Tag Archives: New York City

ICYMI – My Annual “Lesson” Countdown on Twitter

4 Jan

I’ve had a tradition every Christmas for the last four years. This is the day I start my annual “life lesson” countdown on Twitter. I started this tradition after a particularly difficult year, determined to learn from my mistakes and start new. Call me crazy, but I truly believed if I put these lessons out into the universe by New Year’s Day, I’d given myself permission for a fresh start. It worked. As I conclude each year, I feel refreshed, purged, and determined to do and be better.

As years past, my “lesson countdown” acquired a following of friends, family, students, and strangers attracted to my “no fluff” approach to self-betterment. I’ve actually been asked why the advice is so raw. My answer is always the same: You can’t change anything about yourself until you are completely honest with yourself. The more you continue to ignore the tough stuff, the more things will stay the same. Do yourself a favor: Dig deep.

This year was my best list yet for a number of reasons, but mainly, it’s because I turned 30 in September. Yes, this makes me old, but it also makes me realize I don’t care about the same stuff I cared about in my 20s. Sure, I still want to be pretty, skinny, smart, funny, and the life of the party (who doesn’t?), but I also want to be the best teacher, employee, bridesmaid, best friend, and best potential wife possible. This means looking at life through a different lens and realizing sometimes I have to cut people out of my life to be all the things I want to be. It also means focusing on that work/life balance I never had. It means opening my heart to someone new, even if if it terrifies me (Or, I could be a cat lady. Is that so bad?).

So, in short, I’m taking this blog out of hiatus because 2013 made me stronger, wiser, and (of course) prettier, skinnier, smarter, funnier…

Your thoughts and comments are welcome! I love responding. You can also tweet me @OGradyKL.

Happy New Year!

Lesson List 2013:

#1: Tomorrow isn’t promised. Live each day like it will be your last. Have no regrets. Learn from everything you do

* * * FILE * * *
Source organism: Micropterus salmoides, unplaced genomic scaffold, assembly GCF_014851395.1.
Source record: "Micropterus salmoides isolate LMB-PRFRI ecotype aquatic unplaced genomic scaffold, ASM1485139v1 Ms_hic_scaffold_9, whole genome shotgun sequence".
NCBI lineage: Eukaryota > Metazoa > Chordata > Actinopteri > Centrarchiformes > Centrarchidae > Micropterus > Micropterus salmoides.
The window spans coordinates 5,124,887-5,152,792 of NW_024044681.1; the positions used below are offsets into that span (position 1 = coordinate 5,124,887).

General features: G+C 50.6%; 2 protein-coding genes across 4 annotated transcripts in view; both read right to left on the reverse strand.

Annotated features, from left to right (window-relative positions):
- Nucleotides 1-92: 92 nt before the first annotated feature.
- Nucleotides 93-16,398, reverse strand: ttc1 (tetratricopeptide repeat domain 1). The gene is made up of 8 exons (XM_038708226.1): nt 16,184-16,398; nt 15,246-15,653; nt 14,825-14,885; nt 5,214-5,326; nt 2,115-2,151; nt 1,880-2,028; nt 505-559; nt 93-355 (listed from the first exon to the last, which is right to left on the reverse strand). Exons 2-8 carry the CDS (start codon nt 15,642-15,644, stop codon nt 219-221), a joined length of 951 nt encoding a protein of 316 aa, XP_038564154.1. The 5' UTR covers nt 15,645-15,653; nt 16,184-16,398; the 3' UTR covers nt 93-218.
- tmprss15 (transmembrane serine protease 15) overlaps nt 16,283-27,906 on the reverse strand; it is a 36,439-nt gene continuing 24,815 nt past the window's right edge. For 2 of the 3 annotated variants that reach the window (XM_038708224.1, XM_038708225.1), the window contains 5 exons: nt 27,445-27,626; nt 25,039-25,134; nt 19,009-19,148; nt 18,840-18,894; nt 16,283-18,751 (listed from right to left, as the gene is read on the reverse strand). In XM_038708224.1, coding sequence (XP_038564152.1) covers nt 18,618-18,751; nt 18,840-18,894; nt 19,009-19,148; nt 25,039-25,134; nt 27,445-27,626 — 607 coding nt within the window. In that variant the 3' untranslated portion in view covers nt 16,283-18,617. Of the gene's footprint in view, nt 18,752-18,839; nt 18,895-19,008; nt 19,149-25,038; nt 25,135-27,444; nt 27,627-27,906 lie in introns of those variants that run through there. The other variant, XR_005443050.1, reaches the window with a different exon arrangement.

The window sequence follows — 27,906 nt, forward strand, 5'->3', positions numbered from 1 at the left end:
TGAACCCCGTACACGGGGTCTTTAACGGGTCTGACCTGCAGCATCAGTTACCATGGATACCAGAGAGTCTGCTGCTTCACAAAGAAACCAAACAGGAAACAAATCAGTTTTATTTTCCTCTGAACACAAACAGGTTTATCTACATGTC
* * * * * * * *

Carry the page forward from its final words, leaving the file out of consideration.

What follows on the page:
#2: Don’t overuse the term “bestie.” It can easily lose meaning. Save for those who you know will be in/at your wedding

#3: Embrace who you are – every positive & negative. The sooner you can, the sooner you can be truly loved by someone else

#4: Drama, pettiness, and immaturity ruin friendships. Understanding, kindness, and effort strengthen them

#5: If you aren’t a doctor, your daily job is not that stressful & the things you’re worrying about aren’t that important

#6: You can’t always accept people for who they are. This doesn’t make you a bad person. It makes you a person w/ limits

#7: Don’t underestimate the power of laughter. Its healing qualities are astounding and celebratory effects infectious

#8: Time does not heal all wounds. Some things will always feel like a punch in the gut, no matter how much time passes

#9: Dating is fun, said no one ever. Instead, dating is a chore until you meet someone who doesn’t make it feel like one

#10: A job is something that pays the bills. A career is something you can’t wait to do, even if it doesn’t pay the bills


2nd Annual Countdown: Lessons of 2012 (via Twitter @OGradyKL)

2 Jan

For the second year, I’m counting down the top ten lessons learned in 2012. Lessons were originally published on Twitter (@OGradyKL). One lesson per day was revealed from December 22nd – January 1st. Lessons are non-scientific (at best) and based on nothing more than my meandering (yes, and comical) experience as a later-ish twenty-something.

Enjoy and Happy New Year! ūüôā

Lesson #10: If you want something, you need to ask for it. If you don’t ask, you can’t be upset when you don’t receive.